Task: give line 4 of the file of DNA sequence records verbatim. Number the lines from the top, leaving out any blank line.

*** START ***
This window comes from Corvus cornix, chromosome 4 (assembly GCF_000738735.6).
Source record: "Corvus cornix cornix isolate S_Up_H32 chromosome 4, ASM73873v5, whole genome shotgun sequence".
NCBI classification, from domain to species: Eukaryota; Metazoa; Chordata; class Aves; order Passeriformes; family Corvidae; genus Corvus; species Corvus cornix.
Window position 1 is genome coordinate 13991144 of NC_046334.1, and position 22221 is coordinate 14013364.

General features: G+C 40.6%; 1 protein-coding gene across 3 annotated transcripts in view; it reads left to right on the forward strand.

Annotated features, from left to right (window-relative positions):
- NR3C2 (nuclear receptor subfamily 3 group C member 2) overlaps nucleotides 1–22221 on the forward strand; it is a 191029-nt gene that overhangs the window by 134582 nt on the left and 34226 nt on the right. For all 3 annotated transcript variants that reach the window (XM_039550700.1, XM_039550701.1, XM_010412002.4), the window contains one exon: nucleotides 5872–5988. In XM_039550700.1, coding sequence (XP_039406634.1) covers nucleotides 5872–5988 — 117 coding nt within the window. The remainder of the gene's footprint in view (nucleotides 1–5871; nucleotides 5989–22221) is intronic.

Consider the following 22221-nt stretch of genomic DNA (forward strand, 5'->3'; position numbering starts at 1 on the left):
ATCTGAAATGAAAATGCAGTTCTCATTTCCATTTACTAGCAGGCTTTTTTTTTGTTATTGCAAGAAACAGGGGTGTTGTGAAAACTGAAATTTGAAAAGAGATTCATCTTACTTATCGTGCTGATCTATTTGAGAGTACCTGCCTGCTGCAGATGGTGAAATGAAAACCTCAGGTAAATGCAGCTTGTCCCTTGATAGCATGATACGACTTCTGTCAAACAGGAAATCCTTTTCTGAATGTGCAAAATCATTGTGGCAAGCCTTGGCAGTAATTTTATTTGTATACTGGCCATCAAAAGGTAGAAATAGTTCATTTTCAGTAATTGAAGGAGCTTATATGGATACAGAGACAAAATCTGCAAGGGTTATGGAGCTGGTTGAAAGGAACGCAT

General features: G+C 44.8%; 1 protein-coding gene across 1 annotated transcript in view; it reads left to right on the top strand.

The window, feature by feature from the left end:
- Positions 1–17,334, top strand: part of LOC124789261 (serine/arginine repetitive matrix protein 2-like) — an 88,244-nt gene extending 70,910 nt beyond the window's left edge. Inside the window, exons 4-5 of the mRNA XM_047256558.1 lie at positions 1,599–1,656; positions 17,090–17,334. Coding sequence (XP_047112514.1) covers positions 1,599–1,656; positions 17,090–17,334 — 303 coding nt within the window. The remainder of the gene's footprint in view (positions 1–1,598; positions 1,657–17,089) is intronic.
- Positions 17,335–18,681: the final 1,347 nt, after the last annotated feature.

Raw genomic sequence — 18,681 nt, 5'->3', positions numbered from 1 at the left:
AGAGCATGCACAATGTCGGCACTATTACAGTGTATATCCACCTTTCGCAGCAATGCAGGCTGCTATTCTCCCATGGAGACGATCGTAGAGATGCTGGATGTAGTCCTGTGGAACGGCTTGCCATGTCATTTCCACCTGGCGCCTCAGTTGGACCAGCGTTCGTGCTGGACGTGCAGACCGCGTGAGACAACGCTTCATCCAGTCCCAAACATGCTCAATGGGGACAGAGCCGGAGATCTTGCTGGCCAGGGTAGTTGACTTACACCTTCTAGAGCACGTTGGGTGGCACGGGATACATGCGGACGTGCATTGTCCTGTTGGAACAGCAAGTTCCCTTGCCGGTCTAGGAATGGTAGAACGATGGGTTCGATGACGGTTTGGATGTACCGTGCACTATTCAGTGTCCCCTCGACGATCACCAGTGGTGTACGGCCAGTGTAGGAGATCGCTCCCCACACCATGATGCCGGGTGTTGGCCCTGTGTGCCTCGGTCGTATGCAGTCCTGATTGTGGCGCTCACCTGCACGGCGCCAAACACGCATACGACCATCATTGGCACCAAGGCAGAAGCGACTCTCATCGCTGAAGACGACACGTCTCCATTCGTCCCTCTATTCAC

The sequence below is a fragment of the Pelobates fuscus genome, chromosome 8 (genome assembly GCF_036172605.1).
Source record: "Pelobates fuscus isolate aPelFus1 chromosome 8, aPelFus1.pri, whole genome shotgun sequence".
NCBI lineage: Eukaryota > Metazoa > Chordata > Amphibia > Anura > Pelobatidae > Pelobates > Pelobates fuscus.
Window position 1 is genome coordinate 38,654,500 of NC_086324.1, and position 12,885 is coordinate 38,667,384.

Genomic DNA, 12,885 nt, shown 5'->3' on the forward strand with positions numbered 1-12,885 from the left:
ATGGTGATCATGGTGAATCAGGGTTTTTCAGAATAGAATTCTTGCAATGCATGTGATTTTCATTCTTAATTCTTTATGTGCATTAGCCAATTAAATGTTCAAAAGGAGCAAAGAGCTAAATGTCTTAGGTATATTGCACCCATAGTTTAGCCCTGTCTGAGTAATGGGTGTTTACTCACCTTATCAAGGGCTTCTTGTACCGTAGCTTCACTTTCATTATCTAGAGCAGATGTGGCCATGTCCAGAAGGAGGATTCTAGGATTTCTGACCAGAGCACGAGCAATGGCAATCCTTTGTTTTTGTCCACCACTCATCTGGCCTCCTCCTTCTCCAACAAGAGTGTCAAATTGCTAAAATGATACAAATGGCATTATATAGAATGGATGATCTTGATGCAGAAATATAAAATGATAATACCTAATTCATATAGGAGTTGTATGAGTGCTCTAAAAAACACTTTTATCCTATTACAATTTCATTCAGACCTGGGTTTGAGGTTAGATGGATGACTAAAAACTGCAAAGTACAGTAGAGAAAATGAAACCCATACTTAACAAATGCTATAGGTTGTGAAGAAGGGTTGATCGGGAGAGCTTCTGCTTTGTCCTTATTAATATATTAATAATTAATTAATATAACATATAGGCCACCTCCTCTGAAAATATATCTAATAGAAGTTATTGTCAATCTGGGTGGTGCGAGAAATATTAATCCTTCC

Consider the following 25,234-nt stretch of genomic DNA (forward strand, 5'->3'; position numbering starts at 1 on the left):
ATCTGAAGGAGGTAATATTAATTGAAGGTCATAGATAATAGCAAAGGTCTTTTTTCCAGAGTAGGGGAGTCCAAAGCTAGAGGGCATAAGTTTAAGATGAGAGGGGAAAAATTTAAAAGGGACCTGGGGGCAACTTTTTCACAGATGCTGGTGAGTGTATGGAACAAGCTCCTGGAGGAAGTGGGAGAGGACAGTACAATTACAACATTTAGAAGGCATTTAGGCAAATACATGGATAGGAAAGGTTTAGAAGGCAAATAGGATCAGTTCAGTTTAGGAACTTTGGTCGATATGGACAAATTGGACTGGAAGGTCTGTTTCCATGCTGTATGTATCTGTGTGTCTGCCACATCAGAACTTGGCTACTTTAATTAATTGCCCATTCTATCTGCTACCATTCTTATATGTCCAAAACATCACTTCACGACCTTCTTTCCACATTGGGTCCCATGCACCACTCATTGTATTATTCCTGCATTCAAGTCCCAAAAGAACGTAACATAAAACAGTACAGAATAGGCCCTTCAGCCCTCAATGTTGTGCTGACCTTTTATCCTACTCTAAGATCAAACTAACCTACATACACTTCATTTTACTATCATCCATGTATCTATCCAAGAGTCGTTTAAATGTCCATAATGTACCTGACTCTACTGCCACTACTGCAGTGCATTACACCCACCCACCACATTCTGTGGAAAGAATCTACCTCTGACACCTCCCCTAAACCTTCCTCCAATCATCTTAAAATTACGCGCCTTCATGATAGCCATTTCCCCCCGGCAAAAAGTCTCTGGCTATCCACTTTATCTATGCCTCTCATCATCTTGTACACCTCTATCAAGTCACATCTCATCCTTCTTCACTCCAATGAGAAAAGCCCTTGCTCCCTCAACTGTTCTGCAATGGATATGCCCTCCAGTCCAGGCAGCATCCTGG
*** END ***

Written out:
Window position 1 is genome coordinate 13991144 of NC_046334.1, and position 22221 is coordinate 14013364.